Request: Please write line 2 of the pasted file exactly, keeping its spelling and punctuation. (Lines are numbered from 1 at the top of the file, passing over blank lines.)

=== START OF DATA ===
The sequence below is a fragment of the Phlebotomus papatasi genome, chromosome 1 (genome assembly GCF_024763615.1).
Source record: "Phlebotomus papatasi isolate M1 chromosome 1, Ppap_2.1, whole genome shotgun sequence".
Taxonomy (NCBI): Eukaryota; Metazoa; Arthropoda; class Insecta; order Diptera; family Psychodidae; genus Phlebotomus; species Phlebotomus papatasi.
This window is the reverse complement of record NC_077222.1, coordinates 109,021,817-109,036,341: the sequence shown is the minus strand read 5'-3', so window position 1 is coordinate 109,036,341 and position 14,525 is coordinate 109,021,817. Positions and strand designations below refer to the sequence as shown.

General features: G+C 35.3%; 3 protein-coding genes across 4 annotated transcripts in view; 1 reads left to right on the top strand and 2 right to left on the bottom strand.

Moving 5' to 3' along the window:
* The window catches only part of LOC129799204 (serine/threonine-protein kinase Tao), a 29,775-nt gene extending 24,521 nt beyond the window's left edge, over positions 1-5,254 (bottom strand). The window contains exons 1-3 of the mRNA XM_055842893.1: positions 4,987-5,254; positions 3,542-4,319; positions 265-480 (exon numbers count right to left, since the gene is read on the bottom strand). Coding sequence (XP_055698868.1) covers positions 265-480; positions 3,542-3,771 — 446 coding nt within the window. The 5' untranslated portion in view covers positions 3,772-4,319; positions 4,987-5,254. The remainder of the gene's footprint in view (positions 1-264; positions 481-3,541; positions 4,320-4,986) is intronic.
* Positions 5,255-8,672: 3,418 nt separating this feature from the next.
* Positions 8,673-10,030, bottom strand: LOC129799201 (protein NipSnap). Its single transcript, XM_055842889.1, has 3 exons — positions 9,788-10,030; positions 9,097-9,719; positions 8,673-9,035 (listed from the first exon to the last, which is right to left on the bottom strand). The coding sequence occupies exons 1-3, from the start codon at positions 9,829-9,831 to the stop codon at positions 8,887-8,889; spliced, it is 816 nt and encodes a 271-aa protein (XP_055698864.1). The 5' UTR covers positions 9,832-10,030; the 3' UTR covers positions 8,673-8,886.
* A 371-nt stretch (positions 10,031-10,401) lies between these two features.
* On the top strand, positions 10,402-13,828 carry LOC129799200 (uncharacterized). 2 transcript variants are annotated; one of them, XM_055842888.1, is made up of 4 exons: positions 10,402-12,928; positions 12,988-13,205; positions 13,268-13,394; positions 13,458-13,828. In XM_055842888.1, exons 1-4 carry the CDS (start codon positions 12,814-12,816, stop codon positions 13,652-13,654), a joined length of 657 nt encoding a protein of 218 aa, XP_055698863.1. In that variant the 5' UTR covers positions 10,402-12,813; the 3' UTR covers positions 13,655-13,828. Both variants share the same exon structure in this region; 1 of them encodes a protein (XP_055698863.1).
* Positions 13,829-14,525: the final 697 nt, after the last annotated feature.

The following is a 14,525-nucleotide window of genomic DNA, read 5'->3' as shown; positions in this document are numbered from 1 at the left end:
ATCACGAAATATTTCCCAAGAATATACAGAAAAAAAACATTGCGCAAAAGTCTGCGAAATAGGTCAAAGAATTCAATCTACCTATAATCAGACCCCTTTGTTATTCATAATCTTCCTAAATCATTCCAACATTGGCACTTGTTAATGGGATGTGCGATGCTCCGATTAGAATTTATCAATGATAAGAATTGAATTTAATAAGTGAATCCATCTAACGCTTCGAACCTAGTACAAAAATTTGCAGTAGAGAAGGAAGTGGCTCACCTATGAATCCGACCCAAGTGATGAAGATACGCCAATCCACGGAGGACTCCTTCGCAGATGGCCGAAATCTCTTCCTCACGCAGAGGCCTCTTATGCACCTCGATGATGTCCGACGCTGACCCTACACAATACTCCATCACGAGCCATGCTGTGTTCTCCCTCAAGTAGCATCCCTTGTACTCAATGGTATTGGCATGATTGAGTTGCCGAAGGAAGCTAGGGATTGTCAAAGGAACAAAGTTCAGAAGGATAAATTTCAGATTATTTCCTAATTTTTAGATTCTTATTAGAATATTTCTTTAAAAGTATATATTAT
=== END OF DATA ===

Source record: "Phlebotomus papatasi isolate M1 chromosome 1, Ppap_2.1, whole genome shotgun sequence".